Replacing an old air conditioning system entails accounting for several factors. There are several options in addition to conventional cooling systems that you might want to consider, such as heat pumps. To help you make your decision, here are some of the key differences between heating and cooling systems.
Conventional Cooling Systems
A typical air conditioning system uses refrigerant to cool the air. The process is a bit more complicated, but basically, it ends up with cycling the refrigerant between the condenser and evaporator coils, turning the latter very cold. As this cycle happens, the air in the room is pumped through the evaporator coils and vented at the other end, releasing cool air into the room.
Stand-alone and window air conditioners perform the entire process in a single box, while split system air conditioners have separate evaporator and compressor units, one indoor and the other outdoors.
A heat pump works like split air conditioning systems, except that the role between the exterior and interior units can be reversed if heating is needed during cold days. The outdoor unit would function as the evaporator, while the interior unit as the compressor; the coils would be hot instead of cold, and with the same fan now cycling hot air into the interior space, it generates heat. There are systems designed for single room heating as well.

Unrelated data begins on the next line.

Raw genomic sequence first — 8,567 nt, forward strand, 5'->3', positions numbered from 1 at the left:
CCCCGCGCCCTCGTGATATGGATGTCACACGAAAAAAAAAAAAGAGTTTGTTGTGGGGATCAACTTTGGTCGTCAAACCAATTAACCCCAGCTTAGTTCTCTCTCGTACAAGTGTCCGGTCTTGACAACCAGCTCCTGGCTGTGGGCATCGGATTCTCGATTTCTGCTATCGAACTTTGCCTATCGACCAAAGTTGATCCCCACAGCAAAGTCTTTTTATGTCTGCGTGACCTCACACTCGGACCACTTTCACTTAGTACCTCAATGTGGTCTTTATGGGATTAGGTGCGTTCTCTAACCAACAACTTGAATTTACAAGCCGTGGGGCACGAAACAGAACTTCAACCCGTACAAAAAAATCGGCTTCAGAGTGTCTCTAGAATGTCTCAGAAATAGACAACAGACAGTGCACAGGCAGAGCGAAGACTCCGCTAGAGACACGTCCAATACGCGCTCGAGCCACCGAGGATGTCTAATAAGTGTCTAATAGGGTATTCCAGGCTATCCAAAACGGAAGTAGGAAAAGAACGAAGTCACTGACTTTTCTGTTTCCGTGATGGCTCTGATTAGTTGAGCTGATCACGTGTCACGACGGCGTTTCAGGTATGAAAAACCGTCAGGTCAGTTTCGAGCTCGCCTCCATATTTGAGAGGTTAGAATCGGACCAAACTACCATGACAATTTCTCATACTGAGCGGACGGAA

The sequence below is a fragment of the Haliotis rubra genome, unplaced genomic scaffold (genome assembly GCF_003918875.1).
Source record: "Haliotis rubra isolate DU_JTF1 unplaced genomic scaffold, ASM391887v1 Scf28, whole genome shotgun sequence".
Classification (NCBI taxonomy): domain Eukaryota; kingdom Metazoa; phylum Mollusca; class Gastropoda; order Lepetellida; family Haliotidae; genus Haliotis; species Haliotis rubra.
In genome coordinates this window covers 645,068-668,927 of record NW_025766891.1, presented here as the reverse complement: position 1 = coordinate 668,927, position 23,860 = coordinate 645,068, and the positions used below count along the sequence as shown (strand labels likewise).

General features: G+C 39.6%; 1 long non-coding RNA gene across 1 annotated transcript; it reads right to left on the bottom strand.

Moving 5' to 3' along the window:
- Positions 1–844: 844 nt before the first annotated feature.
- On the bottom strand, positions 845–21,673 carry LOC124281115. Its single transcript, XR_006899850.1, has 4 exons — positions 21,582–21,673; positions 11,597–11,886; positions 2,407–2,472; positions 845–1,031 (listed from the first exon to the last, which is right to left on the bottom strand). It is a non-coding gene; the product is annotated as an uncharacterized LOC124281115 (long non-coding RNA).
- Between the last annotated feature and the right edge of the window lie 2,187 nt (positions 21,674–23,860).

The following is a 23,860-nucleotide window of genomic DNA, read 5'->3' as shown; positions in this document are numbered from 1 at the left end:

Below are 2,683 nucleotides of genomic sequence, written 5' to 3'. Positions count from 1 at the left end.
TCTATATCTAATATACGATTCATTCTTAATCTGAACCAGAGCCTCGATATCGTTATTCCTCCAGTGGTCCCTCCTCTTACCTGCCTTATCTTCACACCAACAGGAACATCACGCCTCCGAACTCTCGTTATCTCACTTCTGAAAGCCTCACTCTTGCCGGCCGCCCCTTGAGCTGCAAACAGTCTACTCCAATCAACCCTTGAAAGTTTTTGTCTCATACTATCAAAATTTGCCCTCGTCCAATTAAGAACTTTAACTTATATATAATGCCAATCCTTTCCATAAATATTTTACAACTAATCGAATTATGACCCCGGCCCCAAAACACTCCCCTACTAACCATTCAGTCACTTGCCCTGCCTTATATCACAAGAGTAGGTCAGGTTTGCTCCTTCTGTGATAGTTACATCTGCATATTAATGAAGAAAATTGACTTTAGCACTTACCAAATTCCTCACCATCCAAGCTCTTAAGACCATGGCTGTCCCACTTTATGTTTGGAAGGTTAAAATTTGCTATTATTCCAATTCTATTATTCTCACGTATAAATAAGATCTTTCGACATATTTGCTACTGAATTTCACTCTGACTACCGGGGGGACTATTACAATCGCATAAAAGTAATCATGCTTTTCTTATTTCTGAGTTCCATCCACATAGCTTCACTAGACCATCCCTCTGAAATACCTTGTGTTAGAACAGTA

In addition to the convenience of having only one system to take care of your heating and cooling needs, many of today’s HVAC systems are certified by ENERGY STAR® for optimum energy efficiency. When switching from a furnace-based system, it’s important to have your home assessed by an HVAC professional, to ensure whatever system you buy will be compatible with your existing setups, such as ductwork and thermostat. Another benefit of switching to a heat pump is that it lets you maximize floor space by getting rid of radiators and the furnace.
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